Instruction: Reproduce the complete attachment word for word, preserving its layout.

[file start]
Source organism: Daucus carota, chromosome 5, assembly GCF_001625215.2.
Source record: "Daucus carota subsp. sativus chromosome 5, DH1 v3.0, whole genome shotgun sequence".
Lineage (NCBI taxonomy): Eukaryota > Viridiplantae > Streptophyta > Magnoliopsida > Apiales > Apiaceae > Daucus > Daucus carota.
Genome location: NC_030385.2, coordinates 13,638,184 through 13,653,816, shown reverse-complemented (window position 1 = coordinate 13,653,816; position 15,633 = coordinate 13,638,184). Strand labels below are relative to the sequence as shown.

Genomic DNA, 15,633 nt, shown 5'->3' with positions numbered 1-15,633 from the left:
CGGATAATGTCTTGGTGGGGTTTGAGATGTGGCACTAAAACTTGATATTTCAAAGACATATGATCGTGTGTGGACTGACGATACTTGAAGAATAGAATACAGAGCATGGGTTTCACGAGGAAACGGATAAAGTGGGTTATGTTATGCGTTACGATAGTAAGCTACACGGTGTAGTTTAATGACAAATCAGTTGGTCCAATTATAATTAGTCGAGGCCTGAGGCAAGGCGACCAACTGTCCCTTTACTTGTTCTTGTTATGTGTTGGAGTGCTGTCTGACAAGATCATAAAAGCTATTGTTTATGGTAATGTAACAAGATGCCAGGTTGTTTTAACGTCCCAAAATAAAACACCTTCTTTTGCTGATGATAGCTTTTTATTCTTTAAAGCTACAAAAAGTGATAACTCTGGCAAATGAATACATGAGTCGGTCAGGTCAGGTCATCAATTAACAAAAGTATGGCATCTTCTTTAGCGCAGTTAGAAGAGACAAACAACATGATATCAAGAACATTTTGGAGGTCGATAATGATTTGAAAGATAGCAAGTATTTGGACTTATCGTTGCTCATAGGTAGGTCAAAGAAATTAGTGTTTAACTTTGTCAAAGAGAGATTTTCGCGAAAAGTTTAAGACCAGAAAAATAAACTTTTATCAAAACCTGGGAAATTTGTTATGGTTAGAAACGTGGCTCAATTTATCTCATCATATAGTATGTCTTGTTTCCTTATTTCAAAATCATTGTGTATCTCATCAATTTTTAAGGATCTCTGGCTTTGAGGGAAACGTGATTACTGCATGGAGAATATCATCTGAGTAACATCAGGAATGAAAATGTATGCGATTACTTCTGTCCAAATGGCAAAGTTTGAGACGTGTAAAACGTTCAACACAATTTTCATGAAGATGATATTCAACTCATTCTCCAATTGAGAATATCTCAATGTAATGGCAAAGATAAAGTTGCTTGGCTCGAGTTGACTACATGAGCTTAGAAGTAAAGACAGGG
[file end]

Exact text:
Source organism: Daucus carota, chromosome 5, assembly GCF_001625215.2.
Source record: "Daucus carota subsp. sativus chromosome 5, DH1 v3.0, whole genome shotgun sequence".
Lineage (NCBI taxonomy): Eukaryota > Viridiplantae > Streptophyta > Magnoliopsida > Apiales > Apiaceae > Daucus > Daucus carota.
Genome location: NC_030385.2, coordinates 13,638,184 through 13,653,816, shown reverse-complemented (window position 1 = coordinate 13,653,816; position 15,633 = coordinate 13,638,184). Strand labels below are relative to the sequence as shown.

Genomic DNA, 15,633 nt, shown 5'->3' with positions numbered 1-15,633 from the left:
CGGATAATGTCTTGGTGGGGTTTGAGATGTGGCACTAAAACTTGATATTTCAAAGACATATGATCGTGTGTGGACTGACGATACTTGAAGAATAGAATACAGAGCATGGGTTTCACGAGGAAACGGATAAAGTGGGTTATGTTATGCGTTACGATAGTAAGCTACACGGTGTAGTTTAATGACAAATCAGTTGGTCCAATTATAATTAGTCGAGGCCTGAGGCAAGGCGACCAACTGTCCCTTTACTTGTTCTTGTTATGTGTTGGAGTGCTGTCTGACAAGATCATAAAAGCTATTGTTTATGGTAATGTAACAAGATGCCAGGTTGTTTTAACGTCCCAAAATAAAACACCTTCTTTTGCTGATGATAGCTTTTTATTCTTTAAAGCTACAAAAAGTGATAACTCTGGCAAATGAATACATGAGTCGGTCAGGTCAGGTCATCAATTAACAAAAGTATGGCATCTTCTTTAGCGCAGTTAGAAGAGACAAACAACATGATATCAAGAACATTTTGGAGGTCGATAATGATTTGAAAGATAGCAAGTATTTGGACTTATCGTTGCTCATAGGTAGGTCAAAGAAATTAGTGTTTAACTTTGTCAAAGAGAGATTTTCGCGAAAAGTTTAAGACCAGAAAAATAAACTTTTATCAAAACCTGGGAAATTTGTTATGGTTAGAAACGTGGCTCAATTTATCTCATCATATAGTATGTCTTGTTTCCTTATTTCAAAATCATTGTGTATCTCATCAATTTTTAAGGATCTCTGGCTTTGAGGGAAACGTGATTACTGCATGGAGAATATCATCTGAGTAACATCAGGAATGAAAATGTATGCGATTACTTCTGTCCAAATGGCAAAGTTTGAGACGTGTAAAACGTTCAACACAATTTTCATGAAGATGATATTCAACTCATTCTCCAATTGAGAATATCTCAATGTAATGGCAAAGATAAAGTTGCTTGGCTCGAGTTGACTACATGAGCTTAGAAGTAAAGACAGGG